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EDITORIAL: Everton’s Benitez appointment - a time for club unity

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The Board have made their move, but as fans we have our own decision to make

Soccer - Barclays Premier League - West Bromwich Albion v Everton - The Hawthorns Photo by David Davies/PA Images via Getty Images

Nil satis nisi optimum.

Nothing but the best is good enough.

The words loom large wherever you see the Everton crest. While performances on and off the pitch in recent years have made a mockery of that, the spirit of the slogan is what drives us as Evertonians. This is why when we see half-hearted efforts from players we idolize we are irate, and also why when the club makes decisions we deem questionable to living up to that motto we protest.

The appointment of Rafa Benitez as the next Everton manager is one of those decisions. It doesn’t carry the unadulterated ambition of when we brought in no less than Carlo Ancelotti, and it also bears the oppressive weight of making an association with the enemy across Stanley Park. His record over the last few years doesn’t declare automatic success either, which is worrying considering how poorly Everton has done in recent seasons.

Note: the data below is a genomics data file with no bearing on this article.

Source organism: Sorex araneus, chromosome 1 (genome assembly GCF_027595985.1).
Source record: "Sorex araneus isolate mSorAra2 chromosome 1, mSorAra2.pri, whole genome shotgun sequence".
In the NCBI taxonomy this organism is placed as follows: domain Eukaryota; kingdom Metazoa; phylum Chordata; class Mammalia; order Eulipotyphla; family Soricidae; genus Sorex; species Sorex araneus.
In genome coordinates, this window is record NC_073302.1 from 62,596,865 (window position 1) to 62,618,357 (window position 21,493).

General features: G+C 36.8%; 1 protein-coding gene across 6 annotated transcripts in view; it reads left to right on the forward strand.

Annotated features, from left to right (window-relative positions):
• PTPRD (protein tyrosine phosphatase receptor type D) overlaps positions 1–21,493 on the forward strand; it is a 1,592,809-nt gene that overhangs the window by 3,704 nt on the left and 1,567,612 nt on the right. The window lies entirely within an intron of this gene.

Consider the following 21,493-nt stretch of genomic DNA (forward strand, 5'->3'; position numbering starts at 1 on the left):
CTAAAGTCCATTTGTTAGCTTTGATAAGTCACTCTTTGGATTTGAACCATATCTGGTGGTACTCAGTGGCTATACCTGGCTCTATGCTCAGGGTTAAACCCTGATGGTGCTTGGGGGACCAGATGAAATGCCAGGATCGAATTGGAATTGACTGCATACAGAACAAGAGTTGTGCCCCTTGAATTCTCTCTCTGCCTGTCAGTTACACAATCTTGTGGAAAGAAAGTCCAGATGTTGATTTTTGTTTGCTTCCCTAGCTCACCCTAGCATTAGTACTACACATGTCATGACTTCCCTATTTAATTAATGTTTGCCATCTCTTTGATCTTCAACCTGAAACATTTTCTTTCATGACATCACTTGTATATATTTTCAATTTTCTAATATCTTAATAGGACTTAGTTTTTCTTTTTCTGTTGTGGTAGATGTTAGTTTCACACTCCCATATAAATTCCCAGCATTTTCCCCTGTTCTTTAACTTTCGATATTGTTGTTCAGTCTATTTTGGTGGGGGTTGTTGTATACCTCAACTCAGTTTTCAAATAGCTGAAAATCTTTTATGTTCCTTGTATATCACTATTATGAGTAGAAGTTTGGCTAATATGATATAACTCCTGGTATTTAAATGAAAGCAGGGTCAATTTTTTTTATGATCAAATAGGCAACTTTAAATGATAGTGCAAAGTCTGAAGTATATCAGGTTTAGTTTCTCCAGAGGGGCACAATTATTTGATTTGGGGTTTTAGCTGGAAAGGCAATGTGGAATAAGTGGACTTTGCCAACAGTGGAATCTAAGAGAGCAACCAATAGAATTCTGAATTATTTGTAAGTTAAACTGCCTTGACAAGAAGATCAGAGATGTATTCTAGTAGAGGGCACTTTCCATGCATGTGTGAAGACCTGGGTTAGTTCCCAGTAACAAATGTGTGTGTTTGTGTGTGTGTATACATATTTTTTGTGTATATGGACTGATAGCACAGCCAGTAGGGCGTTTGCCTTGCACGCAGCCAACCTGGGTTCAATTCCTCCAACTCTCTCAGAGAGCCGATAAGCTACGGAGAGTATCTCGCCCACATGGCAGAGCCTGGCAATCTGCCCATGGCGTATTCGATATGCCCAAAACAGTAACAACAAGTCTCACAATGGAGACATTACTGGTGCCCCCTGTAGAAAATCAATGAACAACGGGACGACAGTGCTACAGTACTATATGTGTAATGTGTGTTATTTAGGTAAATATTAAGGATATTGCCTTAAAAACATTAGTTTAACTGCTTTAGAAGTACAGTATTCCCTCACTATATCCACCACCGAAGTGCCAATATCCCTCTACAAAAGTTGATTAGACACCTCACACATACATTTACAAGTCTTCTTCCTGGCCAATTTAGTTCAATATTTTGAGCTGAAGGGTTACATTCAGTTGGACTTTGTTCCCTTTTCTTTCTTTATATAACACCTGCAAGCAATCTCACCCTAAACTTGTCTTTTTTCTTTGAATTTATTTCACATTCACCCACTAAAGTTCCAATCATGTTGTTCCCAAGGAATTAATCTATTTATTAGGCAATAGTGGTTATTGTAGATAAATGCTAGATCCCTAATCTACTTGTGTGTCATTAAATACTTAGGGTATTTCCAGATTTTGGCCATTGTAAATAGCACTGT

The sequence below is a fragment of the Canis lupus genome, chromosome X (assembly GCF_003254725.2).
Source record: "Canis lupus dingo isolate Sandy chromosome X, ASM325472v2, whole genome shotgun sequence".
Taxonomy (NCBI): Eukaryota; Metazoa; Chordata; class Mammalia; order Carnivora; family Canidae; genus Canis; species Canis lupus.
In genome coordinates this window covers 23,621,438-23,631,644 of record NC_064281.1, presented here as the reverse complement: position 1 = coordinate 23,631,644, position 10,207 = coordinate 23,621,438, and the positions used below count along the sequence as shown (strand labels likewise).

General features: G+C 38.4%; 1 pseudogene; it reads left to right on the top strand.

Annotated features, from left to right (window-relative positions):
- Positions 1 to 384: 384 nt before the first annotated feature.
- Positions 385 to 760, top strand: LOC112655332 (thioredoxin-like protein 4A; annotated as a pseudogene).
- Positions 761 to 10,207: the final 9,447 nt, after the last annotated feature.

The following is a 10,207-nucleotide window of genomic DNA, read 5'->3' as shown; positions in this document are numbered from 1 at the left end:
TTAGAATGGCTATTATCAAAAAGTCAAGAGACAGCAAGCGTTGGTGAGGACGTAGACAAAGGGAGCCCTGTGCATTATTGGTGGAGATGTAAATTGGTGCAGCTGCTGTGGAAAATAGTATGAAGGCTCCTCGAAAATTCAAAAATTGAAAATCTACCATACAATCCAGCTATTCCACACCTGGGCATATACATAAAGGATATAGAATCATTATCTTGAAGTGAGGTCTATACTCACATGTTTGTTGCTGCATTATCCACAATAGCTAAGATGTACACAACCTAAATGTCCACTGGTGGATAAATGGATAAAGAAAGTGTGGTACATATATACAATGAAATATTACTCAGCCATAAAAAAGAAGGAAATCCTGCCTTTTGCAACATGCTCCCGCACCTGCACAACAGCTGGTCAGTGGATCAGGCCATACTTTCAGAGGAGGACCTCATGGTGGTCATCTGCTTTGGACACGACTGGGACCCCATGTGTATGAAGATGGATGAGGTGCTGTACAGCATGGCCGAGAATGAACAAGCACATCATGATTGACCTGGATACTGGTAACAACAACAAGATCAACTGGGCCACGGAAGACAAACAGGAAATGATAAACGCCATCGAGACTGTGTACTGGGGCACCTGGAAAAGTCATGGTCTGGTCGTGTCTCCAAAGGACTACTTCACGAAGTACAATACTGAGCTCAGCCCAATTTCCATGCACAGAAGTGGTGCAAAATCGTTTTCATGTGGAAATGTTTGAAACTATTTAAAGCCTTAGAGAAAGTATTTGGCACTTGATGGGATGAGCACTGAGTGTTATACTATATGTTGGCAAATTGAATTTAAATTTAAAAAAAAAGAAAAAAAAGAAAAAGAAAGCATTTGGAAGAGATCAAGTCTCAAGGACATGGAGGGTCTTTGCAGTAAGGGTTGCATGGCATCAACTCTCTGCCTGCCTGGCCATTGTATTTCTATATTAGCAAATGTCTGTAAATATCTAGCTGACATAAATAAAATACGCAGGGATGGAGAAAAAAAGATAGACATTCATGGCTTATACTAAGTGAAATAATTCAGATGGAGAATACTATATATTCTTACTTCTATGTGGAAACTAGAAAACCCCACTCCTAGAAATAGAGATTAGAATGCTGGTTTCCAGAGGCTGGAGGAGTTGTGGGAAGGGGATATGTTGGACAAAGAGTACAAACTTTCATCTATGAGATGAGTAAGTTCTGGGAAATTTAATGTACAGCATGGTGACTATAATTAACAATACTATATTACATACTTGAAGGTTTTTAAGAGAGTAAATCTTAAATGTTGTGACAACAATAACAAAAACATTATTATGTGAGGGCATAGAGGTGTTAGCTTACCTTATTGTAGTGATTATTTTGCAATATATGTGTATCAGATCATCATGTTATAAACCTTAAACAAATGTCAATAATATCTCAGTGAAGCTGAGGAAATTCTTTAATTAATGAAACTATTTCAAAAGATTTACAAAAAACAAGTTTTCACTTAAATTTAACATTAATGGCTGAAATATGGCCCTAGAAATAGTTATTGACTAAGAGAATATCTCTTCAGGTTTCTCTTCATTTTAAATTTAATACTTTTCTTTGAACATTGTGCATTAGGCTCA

Many of Everton’s fans have spoken about their distaste for the choice the Board have made. Some have gone too far and made threats against Benitez. We would like to believe that we are all reacting the way we are because we want the best, and nothing but the best is good enough. Collectively as fans we are emotionally and most certainly financially invested in this club. As such, we have some say in how this club should be run. At the end of the day however, the club could choose to completely ignore those opinions and go with what the Board thinks is right. That could result in alienating certain sections of the supporters, and that is a decision it seems the club’s leadership are comfortable with making.

So with that known, let’s take a look at some of the factors in giving Benitez the reins at Everton, why this is another opportunity for the club to climb back up the table and how we as supporters can make a difference.

Silverware silences all criticism